Jarran Reed, Alabama (6-3, 311): After two years of junior-college ball, Reed was an instant starter during his two seasons at Alabama. He earned all-SEC accolades both seasons, including second-team honors as a senior, when he recorded 57 tackles, including one sack and 4.5 tackles for losses. Reed was an anchor for a defense that ranked No. 1 against the run entering the playoffs. Reed started his season with a bang by tallying five tackles vs. Wisconsin and helping hold the Badgers to just 40 rushing yards. In 2014, he had 55 tackles, including one sack and 6.5 tackles for losses. Reed was born big. At birth, he was 10 pounds, 7 ounces. He’s always been a prodigy, too. He skipped crawling and started walking at 7-and-a-half months old. "I knew then something would come from that," his mom, Anjanette, said. "I believe that was the beginning of what we have now in him being an athlete." Reed was a linebacker in high school before moving to the defensive line at Hargrave Military College. From there, it was to East Mississippi Community College in Scooba, Miss. It was a trying time for Reed, and he almost gave up football to return home. "He had to go the way he's gone to make him the type of person he is now," Anjanette said. "Sometimes when things are given to you, you don't appreciate them quite as much. The fact he's had to work for everything he has done to get to where he's at, he's appreciated that road he's had to travel."
Hassan Ridgeway, Texas (6-3, 320): Underclassman. Ridgeway started the final eight games of his junior season and was named an honorable mention on the all-Big 12 team with his 36 tackles (24 solos) including 3.5 sacks and 6.5 for losses. He added two fumble recoveries, one of which he returned for a touchdown. He was better as a sophomore, when he started 10 games. Ridgeway tallied 43 tackles (27 solos), with six sacks and 11 for losses. "I call him ‘The Green Mile,’ and it's probably going to embarrass him," Texas coach Charlie Strong said at a preseason banquet, “but he is so fun to watch." Added Texas defensive coordinator Vance Bedford: “One of these days, Hassan is actually going to get mad. He is one the nicest young people I've ever been around. If he ever gets mad, I'm going to be the first person to leave the room because he will hurt somebody. My man could be a beast.”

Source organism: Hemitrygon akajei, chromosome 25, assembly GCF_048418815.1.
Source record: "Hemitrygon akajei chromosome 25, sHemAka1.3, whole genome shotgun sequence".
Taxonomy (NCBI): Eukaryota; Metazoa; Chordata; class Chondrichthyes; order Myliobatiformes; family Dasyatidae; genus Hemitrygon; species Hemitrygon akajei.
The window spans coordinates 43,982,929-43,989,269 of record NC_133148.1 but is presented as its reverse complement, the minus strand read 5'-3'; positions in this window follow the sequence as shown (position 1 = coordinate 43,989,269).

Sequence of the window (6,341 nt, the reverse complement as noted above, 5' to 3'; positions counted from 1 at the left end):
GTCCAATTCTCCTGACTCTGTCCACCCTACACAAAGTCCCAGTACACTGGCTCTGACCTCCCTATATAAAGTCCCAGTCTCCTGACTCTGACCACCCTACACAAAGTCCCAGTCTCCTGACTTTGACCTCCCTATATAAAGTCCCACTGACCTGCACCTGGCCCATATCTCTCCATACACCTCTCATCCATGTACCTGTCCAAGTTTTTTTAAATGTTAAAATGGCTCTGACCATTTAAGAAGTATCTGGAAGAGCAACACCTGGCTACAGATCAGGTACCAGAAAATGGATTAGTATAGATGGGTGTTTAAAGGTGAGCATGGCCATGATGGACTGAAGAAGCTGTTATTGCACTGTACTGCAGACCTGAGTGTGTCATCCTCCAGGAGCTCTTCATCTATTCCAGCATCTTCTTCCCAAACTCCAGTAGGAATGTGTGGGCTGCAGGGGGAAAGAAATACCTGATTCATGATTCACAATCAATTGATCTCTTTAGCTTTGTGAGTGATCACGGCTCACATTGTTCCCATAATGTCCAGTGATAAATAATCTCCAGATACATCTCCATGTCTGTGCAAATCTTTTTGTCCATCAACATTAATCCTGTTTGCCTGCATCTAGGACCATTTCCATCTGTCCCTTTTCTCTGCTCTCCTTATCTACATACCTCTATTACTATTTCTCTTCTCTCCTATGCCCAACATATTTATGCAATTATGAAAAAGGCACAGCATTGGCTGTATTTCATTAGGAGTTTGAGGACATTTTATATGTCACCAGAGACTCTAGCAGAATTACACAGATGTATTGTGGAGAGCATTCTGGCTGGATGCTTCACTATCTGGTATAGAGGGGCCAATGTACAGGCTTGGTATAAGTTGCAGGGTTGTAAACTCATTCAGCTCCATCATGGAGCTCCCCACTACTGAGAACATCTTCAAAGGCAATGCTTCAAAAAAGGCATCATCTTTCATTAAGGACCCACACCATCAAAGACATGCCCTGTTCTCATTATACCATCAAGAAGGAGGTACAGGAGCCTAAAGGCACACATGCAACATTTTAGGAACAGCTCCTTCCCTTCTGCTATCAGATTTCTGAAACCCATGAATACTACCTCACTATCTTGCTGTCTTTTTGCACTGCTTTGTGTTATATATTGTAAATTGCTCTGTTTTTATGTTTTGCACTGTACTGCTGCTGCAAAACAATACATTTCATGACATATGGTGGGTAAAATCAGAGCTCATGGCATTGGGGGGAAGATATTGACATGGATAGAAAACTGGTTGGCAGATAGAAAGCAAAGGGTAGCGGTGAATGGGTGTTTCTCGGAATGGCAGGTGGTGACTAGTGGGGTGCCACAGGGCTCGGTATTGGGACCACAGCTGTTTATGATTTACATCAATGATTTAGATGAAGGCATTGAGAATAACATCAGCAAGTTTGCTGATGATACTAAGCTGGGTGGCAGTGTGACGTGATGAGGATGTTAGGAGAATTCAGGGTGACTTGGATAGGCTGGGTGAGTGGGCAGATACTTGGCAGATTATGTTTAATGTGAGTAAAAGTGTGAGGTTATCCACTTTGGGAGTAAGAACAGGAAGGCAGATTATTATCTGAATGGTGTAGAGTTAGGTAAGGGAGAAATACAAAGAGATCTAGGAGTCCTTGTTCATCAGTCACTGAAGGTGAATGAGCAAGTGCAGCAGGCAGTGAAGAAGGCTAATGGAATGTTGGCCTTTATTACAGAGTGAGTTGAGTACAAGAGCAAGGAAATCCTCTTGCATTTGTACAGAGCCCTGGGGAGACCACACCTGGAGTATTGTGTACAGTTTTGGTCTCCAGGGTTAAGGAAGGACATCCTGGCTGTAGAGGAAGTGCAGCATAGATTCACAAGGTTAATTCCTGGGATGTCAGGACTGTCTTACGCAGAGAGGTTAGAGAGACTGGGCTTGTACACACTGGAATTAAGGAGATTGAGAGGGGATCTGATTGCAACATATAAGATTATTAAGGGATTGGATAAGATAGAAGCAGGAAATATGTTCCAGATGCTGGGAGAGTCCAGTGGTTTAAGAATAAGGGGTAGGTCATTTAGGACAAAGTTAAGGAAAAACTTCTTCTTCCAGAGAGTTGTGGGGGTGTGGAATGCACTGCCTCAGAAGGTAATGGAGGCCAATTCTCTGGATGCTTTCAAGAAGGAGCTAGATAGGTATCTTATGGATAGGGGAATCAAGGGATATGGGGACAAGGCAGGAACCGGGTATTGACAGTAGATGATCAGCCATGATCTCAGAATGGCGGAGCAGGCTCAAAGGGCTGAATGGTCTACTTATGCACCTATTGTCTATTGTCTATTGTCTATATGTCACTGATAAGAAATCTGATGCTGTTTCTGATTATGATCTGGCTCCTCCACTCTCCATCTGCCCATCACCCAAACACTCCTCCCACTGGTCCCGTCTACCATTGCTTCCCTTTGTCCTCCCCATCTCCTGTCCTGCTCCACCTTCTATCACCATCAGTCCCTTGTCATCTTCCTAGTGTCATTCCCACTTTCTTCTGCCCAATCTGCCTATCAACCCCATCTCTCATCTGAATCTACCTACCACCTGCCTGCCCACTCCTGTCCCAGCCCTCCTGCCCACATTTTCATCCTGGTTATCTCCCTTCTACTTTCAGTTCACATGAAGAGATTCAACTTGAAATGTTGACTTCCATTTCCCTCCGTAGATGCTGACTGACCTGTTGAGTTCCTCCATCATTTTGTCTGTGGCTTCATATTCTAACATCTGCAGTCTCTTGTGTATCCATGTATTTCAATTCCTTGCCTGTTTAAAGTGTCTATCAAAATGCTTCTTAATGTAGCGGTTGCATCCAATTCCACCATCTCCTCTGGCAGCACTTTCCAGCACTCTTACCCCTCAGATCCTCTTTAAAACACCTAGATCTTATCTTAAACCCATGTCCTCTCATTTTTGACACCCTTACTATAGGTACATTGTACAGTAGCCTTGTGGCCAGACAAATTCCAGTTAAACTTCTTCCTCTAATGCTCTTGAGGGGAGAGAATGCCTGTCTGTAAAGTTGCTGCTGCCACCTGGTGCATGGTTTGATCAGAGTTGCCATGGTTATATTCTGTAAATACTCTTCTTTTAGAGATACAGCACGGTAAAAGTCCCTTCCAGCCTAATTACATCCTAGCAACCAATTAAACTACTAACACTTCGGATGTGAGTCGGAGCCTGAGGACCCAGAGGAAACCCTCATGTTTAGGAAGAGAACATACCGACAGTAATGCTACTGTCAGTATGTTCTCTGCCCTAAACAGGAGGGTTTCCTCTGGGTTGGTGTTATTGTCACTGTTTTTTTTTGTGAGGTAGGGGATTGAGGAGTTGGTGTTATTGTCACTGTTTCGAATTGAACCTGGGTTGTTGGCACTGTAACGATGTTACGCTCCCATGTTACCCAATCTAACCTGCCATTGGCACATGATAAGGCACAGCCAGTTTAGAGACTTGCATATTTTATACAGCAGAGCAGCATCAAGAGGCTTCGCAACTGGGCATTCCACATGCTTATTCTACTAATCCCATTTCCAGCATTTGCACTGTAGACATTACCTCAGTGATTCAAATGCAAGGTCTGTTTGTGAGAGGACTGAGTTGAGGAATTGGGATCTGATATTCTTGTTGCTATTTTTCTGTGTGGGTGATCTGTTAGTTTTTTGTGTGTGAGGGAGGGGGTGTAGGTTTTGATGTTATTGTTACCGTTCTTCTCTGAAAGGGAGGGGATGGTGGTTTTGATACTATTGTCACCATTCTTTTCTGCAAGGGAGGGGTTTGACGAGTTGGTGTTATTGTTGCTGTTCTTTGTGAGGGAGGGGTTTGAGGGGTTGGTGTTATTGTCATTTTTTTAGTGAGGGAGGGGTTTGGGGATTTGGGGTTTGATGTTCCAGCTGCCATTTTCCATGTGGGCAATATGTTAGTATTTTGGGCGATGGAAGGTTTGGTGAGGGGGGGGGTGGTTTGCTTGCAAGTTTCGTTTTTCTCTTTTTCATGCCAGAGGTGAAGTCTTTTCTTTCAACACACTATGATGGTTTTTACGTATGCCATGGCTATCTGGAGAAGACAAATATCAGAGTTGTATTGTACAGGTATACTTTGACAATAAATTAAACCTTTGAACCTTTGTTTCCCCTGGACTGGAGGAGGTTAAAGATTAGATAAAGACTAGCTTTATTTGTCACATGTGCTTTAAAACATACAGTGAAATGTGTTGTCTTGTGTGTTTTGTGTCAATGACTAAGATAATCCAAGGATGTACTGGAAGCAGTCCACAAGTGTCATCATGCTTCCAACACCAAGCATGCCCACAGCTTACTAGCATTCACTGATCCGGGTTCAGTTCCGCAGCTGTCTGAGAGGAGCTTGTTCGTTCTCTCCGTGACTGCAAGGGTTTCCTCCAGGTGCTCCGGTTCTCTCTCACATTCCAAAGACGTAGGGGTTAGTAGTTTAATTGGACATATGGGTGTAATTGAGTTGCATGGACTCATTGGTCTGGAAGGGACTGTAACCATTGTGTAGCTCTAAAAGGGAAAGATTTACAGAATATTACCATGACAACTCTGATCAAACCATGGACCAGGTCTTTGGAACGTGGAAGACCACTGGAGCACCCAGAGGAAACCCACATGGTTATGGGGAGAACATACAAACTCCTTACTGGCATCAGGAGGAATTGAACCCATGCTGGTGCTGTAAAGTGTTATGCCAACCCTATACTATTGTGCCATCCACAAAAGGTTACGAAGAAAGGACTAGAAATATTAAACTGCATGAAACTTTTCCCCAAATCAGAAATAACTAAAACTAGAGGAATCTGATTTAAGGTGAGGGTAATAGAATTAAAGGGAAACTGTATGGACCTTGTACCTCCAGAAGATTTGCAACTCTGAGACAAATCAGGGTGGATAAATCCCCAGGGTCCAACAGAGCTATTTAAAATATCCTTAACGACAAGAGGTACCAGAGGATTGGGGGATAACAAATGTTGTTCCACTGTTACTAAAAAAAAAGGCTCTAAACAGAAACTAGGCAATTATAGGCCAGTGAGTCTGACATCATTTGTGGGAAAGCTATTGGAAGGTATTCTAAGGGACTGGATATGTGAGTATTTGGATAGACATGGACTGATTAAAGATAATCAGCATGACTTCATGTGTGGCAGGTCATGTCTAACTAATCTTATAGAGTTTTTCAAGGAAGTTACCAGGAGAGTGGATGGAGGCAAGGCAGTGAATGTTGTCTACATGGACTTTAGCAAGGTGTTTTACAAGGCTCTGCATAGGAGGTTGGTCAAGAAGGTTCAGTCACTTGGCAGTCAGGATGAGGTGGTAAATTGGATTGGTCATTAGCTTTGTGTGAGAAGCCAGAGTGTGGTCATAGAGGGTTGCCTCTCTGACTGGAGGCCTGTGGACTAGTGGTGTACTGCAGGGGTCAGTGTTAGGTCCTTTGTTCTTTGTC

A'Shawn Robinson, Alabama (6-3, 312): Underclassman. Robinson was a Freshman All-American in 2013 and a consensus All-American in 2015. During his final season, Robinson was a finalist for the Outland Trophy (top interior lineman) as he posted 46 tackles (18 solos), including 3.5 sacks and 7.5 for losses, plus 10 quarterback hurries, two pass breakups and a forced fumble. In his three seasons, Robinson had nine sacks and 22 tackles for losses. He was the no-nonsense enforcer of Alabama’s defense and a big-time leader. “If I’m going to tell you something, I got to show you something,” Robinson said. “I’m going to show it to you the whole time. I’m not going to slack off. I’m going to give you everything I got.” He got his first taste of tackle football when he was 4. Even at that age, he was big enough to compete with the 7- and 8-year-olds. He didn’t like being hit, though, so he quit. "He's always been big for his age," his mom, Abigail, said. "I called him the man child." His favorite teacher at Arlington Heights (Texas) High School called him a “big teddy bear.” Robinson, however, is a different player on the football field than the Mr. Nice Guy who enjoys volunteering with 3-year-old Special Olympians.